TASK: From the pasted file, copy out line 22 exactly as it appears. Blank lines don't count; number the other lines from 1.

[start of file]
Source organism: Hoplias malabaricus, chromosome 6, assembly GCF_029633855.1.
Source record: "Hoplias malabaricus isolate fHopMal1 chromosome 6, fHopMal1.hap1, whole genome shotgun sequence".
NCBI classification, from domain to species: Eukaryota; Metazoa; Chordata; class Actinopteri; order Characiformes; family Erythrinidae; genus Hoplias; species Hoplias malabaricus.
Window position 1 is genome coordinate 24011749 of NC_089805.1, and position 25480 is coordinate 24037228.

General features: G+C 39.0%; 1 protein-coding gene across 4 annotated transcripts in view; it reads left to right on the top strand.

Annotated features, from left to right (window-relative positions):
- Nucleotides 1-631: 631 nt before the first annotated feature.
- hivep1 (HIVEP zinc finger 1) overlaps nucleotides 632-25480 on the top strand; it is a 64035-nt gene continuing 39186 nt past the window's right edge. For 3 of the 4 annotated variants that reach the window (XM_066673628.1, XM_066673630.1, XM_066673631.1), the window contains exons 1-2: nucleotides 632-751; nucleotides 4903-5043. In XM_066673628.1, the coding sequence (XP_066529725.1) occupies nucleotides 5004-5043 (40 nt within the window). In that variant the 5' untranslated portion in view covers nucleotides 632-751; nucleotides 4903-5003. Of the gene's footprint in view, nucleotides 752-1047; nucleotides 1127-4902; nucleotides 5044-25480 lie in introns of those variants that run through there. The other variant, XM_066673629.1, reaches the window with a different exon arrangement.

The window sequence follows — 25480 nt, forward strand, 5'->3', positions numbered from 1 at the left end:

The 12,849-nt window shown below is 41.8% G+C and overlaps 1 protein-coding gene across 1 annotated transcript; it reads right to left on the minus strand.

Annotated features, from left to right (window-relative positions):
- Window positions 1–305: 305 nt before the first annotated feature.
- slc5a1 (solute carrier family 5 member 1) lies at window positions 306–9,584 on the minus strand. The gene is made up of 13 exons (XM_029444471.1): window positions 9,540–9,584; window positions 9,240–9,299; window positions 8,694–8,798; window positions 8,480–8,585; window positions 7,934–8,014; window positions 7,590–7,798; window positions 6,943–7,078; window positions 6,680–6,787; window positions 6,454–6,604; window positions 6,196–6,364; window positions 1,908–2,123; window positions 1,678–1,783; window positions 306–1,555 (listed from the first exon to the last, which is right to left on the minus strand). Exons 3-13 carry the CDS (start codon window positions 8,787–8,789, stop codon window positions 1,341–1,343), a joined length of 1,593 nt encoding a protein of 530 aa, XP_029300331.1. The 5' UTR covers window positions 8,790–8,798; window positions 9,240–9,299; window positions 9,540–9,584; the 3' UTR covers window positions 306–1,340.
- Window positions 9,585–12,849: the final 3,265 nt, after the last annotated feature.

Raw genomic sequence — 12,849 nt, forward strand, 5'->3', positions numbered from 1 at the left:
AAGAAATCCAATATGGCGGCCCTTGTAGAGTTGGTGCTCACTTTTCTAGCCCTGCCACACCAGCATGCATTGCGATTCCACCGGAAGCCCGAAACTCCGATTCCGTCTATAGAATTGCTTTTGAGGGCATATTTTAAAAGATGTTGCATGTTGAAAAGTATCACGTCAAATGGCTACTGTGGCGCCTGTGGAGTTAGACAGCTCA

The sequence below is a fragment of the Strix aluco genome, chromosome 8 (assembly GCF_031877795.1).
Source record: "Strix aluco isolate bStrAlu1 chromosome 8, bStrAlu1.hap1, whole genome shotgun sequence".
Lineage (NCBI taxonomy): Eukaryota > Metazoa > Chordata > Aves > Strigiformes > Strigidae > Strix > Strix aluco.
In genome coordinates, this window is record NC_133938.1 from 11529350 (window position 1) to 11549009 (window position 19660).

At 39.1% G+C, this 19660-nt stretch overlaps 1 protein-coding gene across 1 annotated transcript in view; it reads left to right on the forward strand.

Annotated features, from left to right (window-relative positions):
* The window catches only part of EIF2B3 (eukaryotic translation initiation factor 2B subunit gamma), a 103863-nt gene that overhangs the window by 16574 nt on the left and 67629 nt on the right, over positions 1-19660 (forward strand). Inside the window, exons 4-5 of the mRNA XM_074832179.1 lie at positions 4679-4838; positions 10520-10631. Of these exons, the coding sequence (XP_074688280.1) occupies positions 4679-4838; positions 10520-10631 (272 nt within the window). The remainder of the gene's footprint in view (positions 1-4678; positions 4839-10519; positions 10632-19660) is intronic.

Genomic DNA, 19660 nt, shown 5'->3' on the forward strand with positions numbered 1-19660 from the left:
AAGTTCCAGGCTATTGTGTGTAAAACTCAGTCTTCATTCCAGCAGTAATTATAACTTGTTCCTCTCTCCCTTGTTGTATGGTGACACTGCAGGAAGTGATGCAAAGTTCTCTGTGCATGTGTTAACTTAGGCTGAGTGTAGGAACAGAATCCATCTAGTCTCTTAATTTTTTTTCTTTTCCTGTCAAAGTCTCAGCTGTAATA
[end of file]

Annotated features, from left to right (window-relative positions):